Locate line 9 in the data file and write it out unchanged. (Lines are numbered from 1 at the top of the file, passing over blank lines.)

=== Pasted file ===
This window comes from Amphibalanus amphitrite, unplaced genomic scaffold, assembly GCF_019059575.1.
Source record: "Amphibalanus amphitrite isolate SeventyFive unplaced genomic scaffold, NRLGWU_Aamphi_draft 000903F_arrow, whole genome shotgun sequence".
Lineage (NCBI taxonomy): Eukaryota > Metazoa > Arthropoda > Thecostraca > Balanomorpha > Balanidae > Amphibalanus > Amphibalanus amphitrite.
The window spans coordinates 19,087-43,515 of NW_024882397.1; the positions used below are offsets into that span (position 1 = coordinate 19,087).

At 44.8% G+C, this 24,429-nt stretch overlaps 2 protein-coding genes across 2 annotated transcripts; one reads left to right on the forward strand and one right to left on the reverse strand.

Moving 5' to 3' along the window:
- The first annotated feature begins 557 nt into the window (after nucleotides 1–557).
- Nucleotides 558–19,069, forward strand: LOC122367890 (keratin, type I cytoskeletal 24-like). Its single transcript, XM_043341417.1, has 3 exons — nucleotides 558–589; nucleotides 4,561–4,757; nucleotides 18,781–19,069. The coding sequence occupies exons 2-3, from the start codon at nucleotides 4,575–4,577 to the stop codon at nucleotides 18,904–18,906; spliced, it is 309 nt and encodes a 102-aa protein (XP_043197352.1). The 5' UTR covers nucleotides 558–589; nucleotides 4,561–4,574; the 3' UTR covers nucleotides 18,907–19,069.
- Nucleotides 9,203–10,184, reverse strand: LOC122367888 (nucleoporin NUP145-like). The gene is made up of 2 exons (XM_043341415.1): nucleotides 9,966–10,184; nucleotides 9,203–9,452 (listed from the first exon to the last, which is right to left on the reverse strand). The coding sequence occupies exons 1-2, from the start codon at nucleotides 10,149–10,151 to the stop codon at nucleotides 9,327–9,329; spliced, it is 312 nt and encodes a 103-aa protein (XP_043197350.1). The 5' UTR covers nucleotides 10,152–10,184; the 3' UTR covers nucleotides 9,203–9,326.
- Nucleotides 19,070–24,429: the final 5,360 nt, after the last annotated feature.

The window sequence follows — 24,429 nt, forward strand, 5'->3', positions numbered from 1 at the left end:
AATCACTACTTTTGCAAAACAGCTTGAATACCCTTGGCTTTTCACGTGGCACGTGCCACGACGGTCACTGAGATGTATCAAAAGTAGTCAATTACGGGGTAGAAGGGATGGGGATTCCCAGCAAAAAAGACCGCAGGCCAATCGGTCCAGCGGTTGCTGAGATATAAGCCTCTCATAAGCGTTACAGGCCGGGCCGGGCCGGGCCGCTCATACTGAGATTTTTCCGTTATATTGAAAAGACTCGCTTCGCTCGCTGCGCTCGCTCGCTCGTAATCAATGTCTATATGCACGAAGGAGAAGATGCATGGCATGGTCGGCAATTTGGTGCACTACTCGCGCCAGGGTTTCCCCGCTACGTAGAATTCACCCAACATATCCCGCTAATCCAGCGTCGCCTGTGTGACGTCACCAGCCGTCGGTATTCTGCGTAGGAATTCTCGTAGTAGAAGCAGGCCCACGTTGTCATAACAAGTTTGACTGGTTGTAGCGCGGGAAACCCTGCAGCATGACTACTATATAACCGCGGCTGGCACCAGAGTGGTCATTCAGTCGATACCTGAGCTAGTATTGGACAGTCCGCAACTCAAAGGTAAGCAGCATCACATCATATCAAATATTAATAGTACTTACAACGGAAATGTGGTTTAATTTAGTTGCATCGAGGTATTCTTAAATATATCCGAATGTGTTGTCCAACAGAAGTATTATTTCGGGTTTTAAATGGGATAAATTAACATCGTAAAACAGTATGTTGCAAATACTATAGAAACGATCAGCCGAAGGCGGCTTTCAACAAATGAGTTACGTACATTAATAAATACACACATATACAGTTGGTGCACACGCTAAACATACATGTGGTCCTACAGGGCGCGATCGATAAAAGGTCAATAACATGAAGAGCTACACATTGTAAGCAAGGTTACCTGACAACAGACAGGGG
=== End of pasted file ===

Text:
- Nucleotides 9,203–10,184, reverse strand: LOC122367888 (nucleoporin NUP145-like). The gene is made up of 2 exons (XM_043341415.1): nucleotides 9,966–10,184; nucleotides 9,203–9,452 (listed from the first exon to the last, which is right to left on the reverse strand). The coding sequence occupies exons 1-2, from the start codon at nucleotides 10,149–10,151 to the stop codon at nucleotides 9,327–9,329; spliced, it is 312 nt and encodes a 103-aa protein (XP_043197350.1). The 5' UTR covers nucleotides 10,152–10,184; the 3' UTR covers nucleotides 9,203–9,326.